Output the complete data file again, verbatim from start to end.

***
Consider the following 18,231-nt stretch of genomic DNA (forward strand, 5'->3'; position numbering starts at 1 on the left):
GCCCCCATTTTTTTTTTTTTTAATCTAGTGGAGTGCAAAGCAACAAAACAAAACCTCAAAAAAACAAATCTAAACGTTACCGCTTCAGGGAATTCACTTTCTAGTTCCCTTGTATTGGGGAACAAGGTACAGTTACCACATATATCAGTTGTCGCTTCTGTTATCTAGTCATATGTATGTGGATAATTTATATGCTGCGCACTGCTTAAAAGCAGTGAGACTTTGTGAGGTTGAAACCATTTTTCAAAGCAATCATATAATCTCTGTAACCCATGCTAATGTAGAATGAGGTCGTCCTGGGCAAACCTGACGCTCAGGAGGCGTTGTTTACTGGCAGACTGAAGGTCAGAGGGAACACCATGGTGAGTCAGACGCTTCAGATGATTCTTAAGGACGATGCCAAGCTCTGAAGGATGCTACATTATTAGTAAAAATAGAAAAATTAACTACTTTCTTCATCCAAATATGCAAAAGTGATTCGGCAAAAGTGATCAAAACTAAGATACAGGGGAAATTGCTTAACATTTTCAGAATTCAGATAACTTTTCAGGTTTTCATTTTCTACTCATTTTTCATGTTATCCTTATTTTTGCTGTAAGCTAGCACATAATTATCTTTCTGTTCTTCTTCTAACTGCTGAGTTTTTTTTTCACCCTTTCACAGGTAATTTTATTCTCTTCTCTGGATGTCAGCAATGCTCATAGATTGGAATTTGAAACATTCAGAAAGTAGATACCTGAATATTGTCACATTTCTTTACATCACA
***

Consider the following 18,231-nt stretch of genomic DNA (forward strand, 5'->3'; position numbering starts at 1 on the left):
GCCCCCATTTTTTTTTTTTTTAATCTAGTGGAGTGCAAAGCAACAAAACAAAACCTCAAAAAAACAAATCTAAACGTTACCGCTTCAGGGAATTCACTTTCTAGTTCCCTTGTATTGGGGAACAAGGTACAGTTACCACATATATCAGTTGTCGCTTCTGTTATCTAGTCATATGTATGTGGATAATTTATATGCTGCGCACTGCTTAAAAGCAGTGAGACTTTGTGAGGTTGAAACCATTTTTCAAAGCAATCATATAATCTCTGTAACCCATGCTAATGTAGAATGAGGTCGTCCTGGGCAAACCTGACGCTCAGGAGGCGTTGTTTACTGGCAGACTGAAGGTCAGAGGGAACACCATGGTGAGTCAGACGCTTCAGATGATTCTTAAGGACGATGCCAAGCTCTGAAGGATGCTACATTATTAGTAAAAATAGAAAAATTAACTACTTTCTTCATCCAAATATGCAAAAGTGATTCGGCAAAAGTGATCAAAACTAAGATACAGGGGAAATTGCTTAACATTTTCAGAATTCAGATAACTTTTCAGGTTTTCATTTTCTACTCATTTTTCATGTTATCCTTATTTTTGCTGTAAGCTAGCACATAATTATCTTTCTGTTCTTCTTCTAACTGCTGAGTTTTTTTTTCACCCTTTCACAGGTAATTTTATTCTCTTCTCTGGATGTCAGCAATGCTCATAGATTGGAATTTGAAACATTCAGAAAGTAGATACCTGAATATTGTCACATTTCTTTACATCACA